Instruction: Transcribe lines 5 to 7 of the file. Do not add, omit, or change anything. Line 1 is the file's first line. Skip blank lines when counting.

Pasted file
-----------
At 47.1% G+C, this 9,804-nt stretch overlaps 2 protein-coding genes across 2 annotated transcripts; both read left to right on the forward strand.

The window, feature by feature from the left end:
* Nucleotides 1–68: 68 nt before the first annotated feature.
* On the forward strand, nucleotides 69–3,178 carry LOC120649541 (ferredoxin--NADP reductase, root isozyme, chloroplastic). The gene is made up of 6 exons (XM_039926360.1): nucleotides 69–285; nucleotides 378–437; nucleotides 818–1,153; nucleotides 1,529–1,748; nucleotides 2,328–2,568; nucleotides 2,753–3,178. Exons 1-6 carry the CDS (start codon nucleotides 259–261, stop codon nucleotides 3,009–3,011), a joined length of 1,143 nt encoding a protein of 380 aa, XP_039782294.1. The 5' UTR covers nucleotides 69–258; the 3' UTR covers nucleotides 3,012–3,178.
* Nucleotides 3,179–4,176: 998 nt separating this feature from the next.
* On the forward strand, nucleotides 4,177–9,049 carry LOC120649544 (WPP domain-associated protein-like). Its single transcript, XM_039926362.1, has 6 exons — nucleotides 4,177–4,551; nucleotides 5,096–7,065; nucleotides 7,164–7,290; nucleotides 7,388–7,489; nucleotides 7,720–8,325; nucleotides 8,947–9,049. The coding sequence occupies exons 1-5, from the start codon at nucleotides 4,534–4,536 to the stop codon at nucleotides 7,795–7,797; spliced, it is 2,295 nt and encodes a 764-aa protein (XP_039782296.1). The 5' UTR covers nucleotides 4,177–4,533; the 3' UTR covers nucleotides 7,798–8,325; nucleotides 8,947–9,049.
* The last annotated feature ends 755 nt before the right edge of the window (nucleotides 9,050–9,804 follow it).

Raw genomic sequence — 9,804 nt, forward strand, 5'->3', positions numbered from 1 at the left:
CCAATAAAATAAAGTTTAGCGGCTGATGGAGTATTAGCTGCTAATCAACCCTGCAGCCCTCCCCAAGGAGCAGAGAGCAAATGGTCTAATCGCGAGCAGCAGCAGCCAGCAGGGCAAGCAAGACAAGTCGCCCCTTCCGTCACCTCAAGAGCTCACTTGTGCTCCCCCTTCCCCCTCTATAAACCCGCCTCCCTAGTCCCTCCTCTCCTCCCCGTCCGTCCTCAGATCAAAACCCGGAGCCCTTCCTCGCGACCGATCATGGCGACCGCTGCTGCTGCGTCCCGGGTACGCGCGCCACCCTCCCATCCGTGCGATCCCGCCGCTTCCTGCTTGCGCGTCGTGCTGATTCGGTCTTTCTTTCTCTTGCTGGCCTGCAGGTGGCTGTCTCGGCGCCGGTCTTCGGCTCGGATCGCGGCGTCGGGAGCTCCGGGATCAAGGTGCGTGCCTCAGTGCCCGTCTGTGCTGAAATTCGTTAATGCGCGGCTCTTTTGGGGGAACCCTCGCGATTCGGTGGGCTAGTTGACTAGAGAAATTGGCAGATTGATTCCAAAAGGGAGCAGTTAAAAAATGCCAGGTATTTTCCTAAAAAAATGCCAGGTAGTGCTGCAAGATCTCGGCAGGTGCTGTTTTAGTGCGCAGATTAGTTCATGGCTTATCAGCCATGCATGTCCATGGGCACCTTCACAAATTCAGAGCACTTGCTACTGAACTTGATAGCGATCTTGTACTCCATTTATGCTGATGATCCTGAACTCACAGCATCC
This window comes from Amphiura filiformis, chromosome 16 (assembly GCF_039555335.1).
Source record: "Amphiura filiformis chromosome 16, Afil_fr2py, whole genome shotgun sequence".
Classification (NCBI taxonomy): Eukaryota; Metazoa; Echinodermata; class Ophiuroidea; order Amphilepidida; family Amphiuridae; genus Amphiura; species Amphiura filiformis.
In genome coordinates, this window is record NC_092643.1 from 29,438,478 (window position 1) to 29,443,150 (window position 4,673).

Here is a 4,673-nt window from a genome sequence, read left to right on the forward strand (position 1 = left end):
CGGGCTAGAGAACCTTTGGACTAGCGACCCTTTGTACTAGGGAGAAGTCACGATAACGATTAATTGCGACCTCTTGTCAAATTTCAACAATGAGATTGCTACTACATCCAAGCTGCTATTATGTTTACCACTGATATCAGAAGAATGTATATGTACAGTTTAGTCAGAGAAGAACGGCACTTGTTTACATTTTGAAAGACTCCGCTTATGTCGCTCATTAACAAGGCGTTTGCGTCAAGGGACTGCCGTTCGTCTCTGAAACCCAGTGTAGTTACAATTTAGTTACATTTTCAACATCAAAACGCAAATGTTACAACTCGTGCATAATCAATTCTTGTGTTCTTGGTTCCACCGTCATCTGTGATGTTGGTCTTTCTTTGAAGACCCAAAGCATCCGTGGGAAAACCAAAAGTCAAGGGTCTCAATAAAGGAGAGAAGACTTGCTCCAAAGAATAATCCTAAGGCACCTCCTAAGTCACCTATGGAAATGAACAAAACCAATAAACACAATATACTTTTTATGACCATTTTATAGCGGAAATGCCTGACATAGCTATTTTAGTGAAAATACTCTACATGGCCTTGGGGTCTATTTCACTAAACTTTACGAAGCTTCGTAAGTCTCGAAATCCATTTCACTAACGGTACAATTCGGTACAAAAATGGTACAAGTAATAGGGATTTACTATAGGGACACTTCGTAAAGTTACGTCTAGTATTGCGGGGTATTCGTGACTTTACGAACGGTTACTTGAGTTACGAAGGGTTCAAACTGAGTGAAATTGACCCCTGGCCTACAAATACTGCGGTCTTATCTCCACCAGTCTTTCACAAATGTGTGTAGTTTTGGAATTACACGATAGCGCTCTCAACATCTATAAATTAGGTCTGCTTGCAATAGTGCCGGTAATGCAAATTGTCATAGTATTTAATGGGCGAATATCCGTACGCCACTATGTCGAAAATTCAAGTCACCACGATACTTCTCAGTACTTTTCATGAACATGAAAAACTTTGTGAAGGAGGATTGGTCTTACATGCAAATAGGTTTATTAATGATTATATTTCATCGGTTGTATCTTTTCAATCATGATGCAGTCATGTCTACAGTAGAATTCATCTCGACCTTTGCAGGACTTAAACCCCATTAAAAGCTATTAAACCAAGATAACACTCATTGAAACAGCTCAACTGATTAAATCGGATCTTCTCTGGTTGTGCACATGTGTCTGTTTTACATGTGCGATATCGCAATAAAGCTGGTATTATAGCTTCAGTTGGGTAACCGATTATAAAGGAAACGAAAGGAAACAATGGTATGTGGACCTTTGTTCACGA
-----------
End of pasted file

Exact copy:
* Nucleotides 3,179–4,176: 998 nt separating this feature from the next.
* On the forward strand, nucleotides 4,177–9,049 carry LOC120649544 (WPP domain-associated protein-like). Its single transcript, XM_039926362.1, has 6 exons — nucleotides 4,177–4,551; nucleotides 5,096–7,065; nucleotides 7,164–7,290; nucleotides 7,388–7,489; nucleotides 7,720–8,325; nucleotides 8,947–9,049. The coding sequence occupies exons 1-5, from the start codon at nucleotides 4,534–4,536 to the stop codon at nucleotides 7,795–7,797; spliced, it is 2,295 nt and encodes a 764-aa protein (XP_039782296.1). The 5' UTR covers nucleotides 4,177–4,533; the 3' UTR covers nucleotides 7,798–8,325; nucleotides 8,947–9,049.
* The last annotated feature ends 755 nt before the right edge of the window (nucleotides 9,050–9,804 follow it).